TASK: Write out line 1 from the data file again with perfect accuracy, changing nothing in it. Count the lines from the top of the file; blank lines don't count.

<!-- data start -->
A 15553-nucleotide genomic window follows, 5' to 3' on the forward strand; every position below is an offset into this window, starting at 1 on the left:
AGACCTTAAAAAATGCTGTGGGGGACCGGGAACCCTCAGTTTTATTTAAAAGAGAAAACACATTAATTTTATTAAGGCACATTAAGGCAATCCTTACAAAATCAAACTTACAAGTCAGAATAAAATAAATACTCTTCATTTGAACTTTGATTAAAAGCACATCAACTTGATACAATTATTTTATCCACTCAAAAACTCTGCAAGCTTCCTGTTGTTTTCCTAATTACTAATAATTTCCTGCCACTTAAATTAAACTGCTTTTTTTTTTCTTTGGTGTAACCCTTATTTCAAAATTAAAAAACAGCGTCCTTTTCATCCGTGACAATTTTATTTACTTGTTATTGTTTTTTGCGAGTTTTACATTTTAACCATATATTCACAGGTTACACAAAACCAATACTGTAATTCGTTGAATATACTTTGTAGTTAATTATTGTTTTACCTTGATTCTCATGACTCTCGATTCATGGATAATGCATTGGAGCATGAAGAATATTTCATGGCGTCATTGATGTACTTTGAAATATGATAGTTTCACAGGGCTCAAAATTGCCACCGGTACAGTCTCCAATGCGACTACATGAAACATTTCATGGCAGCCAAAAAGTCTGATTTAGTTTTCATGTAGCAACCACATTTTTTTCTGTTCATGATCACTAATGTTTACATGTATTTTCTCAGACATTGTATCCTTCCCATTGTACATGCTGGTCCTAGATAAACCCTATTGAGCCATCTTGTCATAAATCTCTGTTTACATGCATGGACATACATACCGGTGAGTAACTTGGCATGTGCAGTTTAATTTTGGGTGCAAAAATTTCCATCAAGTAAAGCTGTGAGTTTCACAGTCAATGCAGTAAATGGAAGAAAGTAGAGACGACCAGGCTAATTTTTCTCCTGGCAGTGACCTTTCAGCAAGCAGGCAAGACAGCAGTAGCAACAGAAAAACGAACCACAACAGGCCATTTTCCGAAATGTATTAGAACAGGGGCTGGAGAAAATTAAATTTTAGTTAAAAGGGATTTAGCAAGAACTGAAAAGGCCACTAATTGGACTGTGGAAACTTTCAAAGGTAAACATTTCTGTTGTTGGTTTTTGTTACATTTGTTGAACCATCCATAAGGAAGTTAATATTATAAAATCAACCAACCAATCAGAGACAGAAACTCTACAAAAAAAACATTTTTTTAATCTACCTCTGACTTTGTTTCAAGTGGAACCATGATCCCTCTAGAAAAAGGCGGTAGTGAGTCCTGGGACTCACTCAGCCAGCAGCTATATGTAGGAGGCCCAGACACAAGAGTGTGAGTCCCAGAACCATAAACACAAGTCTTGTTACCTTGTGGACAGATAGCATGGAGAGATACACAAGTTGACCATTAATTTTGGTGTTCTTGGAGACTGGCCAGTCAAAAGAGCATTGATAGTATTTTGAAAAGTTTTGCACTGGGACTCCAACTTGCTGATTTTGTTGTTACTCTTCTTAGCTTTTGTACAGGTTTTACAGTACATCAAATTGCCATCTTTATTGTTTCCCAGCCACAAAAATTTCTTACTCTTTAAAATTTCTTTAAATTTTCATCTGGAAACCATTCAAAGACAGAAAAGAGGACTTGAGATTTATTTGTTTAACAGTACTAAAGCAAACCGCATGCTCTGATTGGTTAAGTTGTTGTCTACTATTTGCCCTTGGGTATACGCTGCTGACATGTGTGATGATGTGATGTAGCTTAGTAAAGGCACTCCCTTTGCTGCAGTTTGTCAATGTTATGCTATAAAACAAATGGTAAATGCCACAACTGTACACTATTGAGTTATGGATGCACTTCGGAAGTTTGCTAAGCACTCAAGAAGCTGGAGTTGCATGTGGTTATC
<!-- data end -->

A 15553-nucleotide genomic window follows, 5' to 3' on the forward strand; every position below is an offset into this window, starting at 1 on the left: